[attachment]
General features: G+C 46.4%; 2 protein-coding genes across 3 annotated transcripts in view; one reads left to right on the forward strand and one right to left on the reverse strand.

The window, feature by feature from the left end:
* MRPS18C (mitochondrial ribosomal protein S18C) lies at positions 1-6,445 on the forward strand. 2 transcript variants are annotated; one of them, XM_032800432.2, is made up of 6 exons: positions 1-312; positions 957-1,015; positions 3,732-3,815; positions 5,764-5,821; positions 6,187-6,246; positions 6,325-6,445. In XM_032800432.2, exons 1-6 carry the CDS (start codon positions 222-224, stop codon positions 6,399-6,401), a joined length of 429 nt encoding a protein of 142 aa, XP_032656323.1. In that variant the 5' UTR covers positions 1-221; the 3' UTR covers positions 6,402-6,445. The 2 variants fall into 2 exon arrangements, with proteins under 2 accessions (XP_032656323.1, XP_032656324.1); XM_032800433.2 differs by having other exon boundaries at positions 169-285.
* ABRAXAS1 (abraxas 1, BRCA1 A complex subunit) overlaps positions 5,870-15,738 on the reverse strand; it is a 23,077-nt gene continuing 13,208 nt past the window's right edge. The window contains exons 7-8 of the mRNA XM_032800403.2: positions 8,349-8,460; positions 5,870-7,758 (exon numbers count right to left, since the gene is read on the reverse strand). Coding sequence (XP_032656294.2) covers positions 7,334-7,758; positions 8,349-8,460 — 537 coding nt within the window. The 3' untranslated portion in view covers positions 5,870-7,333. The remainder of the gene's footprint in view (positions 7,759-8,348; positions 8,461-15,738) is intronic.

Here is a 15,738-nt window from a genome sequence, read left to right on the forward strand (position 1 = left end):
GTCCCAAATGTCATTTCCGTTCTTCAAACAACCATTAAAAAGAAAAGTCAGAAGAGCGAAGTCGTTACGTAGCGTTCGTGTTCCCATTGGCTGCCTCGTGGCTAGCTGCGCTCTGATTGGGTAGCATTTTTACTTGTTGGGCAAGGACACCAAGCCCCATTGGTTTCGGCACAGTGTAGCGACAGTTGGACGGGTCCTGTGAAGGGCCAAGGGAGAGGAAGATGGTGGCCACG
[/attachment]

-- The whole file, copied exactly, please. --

General features: G+C 46.4%; 2 protein-coding genes across 3 annotated transcripts in view; one reads left to right on the forward strand and one right to left on the reverse strand.

The window, feature by feature from the left end:
* MRPS18C (mitochondrial ribosomal protein S18C) lies at positions 1-6,445 on the forward strand. 2 transcript variants are annotated; one of them, XM_032800432.2, is made up of 6 exons: positions 1-312; positions 957-1,015; positions 3,732-3,815; positions 5,764-5,821; positions 6,187-6,246; positions 6,325-6,445. In XM_032800432.2, exons 1-6 carry the CDS (start codon positions 222-224, stop codon positions 6,399-6,401), a joined length of 429 nt encoding a protein of 142 aa, XP_032656323.1. In that variant the 5' UTR covers positions 1-221; the 3' UTR covers positions 6,402-6,445. The 2 variants fall into 2 exon arrangements, with proteins under 2 accessions (XP_032656323.1, XP_032656324.1); XM_032800433.2 differs by having other exon boundaries at positions 169-285.
* ABRAXAS1 (abraxas 1, BRCA1 A complex subunit) overlaps positions 5,870-15,738 on the reverse strand; it is a 23,077-nt gene continuing 13,208 nt past the window's right edge. The window contains exons 7-8 of the mRNA XM_032800403.2: positions 8,349-8,460; positions 5,870-7,758 (exon numbers count right to left, since the gene is read on the reverse strand). Coding sequence (XP_032656294.2) covers positions 7,334-7,758; positions 8,349-8,460 — 537 coding nt within the window. The 3' untranslated portion in view covers positions 5,870-7,333. The remainder of the gene's footprint in view (positions 7,759-8,348; positions 8,461-15,738) is intronic.

Here is a 15,738-nt window from a genome sequence, read left to right on the forward strand (position 1 = left end):
GTCCCAAATGTCATTTCCGTTCTTCAAACAACCATTAAAAAGAAAAGTCAGAAGAGCGAAGTCGTTACGTAGCGTTCGTGTTCCCATTGGCTGCCTCGTGGCTAGCTGCGCTCTGATTGGGTAGCATTTTTACTTGTTGGGCAAGGACACCAAGCCCCATTGGTTTCGGCACAGTGTAGCGACAGTTGGACGGGTCCTGTGAAGGGCCAAGGGAGAGGAAGATGGTGGCCACG